Examples of a Social Media Policy for Nonprofit Organizations
Social media is an essential marketing platform for all organizations. Nonprofits increasingly find themselves needing to have profiles on at least some of the major social media platforms, such as Facebook, Twitter and YouTube, to be able to interact with donors, corporate partners, the press, and the communities they serve. Most organizations create policies providing clear direction to those responsible for their social media posts.
The Mayo Clinic’s social media policy allows employees to participate in social media posting, as long as they are approved to do so by the clinic’s Center for Social Media. It stipulates that employees must first apply all applicable policies, such as preserving patient confidentiality and the organization’s proprietary information. It also requires that if the connection between the poster and the organization is obvious, the employee must post in the first person, and must clarify that she is posting personally and not on behalf of the organization. The requirement to abide by the clinic’s policies stands even when posting personally. The policy discourages friending of patients by staff in patient care roles.
A faith-based nonprofit organization working to end hunger in the United States and abroad, Bread for the World adopted a set of social media guidelines in 2009, early in the history of the genre. The policy is based on a wheel concept, with a strong website at the center. The organization encourages staff, activists and volunteers to engage on social media, but stops short of inviting them to participate on the organization’s official profiles. It created an eTask Force to manage all online activities on its behalf. A central part of the policy is: “The more people we have Tweeting or talking online about hunger and poverty, the better it is for our mission.”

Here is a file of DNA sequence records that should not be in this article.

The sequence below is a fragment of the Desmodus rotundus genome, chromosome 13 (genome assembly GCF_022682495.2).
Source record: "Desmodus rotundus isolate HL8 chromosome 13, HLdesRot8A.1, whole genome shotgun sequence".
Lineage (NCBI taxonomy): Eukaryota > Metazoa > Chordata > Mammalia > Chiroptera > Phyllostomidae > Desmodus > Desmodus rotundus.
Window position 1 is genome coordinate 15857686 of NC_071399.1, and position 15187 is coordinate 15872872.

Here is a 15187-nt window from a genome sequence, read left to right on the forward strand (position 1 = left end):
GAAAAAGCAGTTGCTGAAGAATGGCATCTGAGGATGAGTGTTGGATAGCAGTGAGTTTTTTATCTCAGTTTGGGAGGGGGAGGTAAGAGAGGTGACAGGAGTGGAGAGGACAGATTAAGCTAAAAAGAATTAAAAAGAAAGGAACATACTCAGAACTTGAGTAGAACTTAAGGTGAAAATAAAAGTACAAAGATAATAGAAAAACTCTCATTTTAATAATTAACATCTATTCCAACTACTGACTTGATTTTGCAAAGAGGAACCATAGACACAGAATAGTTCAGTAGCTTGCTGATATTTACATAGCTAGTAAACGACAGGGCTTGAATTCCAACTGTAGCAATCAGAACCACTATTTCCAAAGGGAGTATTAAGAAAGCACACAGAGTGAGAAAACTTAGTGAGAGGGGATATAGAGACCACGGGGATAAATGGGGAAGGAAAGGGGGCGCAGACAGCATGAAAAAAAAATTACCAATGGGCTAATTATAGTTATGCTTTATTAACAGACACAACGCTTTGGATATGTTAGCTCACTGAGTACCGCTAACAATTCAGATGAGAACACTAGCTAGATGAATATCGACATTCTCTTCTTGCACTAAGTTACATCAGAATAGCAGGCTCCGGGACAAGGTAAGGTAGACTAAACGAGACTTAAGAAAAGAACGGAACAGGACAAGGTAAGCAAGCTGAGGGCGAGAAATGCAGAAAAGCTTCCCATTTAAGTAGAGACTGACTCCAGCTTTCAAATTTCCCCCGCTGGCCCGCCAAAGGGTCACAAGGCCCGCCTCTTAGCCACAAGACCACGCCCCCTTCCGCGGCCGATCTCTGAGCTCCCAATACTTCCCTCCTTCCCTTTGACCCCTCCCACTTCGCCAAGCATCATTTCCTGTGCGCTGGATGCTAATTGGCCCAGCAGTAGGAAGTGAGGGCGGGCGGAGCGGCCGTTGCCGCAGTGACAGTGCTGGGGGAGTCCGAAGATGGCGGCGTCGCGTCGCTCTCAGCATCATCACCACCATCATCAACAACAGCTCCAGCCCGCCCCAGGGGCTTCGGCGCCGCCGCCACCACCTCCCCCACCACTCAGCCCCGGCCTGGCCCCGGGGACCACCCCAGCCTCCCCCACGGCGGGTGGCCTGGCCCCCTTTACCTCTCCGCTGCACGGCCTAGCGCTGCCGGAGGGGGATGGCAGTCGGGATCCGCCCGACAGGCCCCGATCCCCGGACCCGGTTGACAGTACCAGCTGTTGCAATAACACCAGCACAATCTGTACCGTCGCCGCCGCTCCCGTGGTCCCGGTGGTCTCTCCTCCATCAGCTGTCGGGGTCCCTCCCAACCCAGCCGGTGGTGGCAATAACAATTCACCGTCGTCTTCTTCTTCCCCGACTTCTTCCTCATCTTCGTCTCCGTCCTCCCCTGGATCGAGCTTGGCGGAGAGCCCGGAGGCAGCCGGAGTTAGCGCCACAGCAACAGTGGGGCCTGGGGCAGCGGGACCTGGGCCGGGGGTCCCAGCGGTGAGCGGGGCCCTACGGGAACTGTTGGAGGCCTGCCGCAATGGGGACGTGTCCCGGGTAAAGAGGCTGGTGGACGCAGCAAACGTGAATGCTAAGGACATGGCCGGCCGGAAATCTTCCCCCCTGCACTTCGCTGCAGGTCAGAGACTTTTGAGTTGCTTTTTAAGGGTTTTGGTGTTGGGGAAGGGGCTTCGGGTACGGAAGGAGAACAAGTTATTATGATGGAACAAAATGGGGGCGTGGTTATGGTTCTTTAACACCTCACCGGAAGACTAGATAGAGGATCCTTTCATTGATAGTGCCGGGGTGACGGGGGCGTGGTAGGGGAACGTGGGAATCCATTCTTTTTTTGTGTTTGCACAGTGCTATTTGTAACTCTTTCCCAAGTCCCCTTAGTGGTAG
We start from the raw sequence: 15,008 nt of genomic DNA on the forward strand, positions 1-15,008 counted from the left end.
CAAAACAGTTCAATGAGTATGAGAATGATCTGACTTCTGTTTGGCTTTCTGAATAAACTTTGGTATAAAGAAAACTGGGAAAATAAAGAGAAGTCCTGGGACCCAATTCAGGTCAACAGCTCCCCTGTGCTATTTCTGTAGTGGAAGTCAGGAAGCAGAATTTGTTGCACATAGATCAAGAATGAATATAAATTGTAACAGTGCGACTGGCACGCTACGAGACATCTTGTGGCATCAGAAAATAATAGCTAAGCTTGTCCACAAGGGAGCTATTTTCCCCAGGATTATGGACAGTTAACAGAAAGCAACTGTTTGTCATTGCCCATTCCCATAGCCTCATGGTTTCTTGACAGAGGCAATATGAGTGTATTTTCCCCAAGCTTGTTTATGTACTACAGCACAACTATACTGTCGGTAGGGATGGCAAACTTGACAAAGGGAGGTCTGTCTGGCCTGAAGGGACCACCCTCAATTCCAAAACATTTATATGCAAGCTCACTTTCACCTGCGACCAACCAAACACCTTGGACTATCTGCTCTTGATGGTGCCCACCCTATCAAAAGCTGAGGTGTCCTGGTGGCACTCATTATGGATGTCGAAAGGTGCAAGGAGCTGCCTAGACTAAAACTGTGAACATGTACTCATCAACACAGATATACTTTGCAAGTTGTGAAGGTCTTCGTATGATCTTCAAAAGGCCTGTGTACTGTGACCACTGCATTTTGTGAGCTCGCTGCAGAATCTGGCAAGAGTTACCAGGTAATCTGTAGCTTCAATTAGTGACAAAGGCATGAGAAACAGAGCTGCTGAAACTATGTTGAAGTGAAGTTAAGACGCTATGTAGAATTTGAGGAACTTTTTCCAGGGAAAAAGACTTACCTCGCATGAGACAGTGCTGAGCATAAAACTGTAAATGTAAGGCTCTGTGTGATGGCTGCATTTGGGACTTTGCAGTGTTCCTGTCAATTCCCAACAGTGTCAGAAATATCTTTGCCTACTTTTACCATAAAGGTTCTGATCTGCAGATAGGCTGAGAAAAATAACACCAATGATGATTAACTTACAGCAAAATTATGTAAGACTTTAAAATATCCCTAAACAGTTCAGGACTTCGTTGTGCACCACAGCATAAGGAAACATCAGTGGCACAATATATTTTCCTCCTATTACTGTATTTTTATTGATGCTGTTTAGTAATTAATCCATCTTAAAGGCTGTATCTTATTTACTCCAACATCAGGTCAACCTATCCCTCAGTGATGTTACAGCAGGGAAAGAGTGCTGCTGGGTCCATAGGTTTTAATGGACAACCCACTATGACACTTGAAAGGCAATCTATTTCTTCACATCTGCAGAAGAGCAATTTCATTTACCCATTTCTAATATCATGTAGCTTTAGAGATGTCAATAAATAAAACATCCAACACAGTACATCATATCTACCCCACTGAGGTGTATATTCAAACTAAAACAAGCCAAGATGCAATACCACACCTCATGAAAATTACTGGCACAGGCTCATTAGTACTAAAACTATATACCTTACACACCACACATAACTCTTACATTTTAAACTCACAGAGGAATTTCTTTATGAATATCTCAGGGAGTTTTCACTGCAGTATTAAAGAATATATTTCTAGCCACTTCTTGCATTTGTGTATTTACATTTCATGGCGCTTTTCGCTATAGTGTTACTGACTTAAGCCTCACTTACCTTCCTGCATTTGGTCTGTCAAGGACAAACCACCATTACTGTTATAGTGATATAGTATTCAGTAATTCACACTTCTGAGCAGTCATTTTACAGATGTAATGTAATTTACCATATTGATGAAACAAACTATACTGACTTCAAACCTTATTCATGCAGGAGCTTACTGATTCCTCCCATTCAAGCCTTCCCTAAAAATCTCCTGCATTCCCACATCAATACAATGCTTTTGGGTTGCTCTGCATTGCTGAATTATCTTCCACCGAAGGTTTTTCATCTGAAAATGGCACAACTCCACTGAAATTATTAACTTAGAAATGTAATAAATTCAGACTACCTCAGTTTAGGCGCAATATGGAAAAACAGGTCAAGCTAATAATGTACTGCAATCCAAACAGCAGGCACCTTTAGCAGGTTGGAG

The international Red Cross organization created a social media policy specifically for the use of local units. Local units are encouraged to set their own social media philosophy and goals, based on the national policy. The policy dictates that each local unit must share its completed social media strategy with the organization’s social media center. The center will “cull” the strategy according to best practices, which means it maintains control over the social media activities even at grassroots levels.
The YMCA of greater Rochester has a stricter approach to social media. The organization’s director of website development and social media has exclusive authority to create and maintain the social media profiles. Branches can implement branch-specific practices after receiving approval from the director, and all employee activity on the official profiles are subject to the organization’s rules, including avoiding friending individuals under 18 years old, or posting content considered inappropriate. Examples include photos containing alcohol or illegal substances, revealing clothing, and any form of disparaging or discriminatory language. Employees are not allowed to create any unofficial pages on behalf of the organization.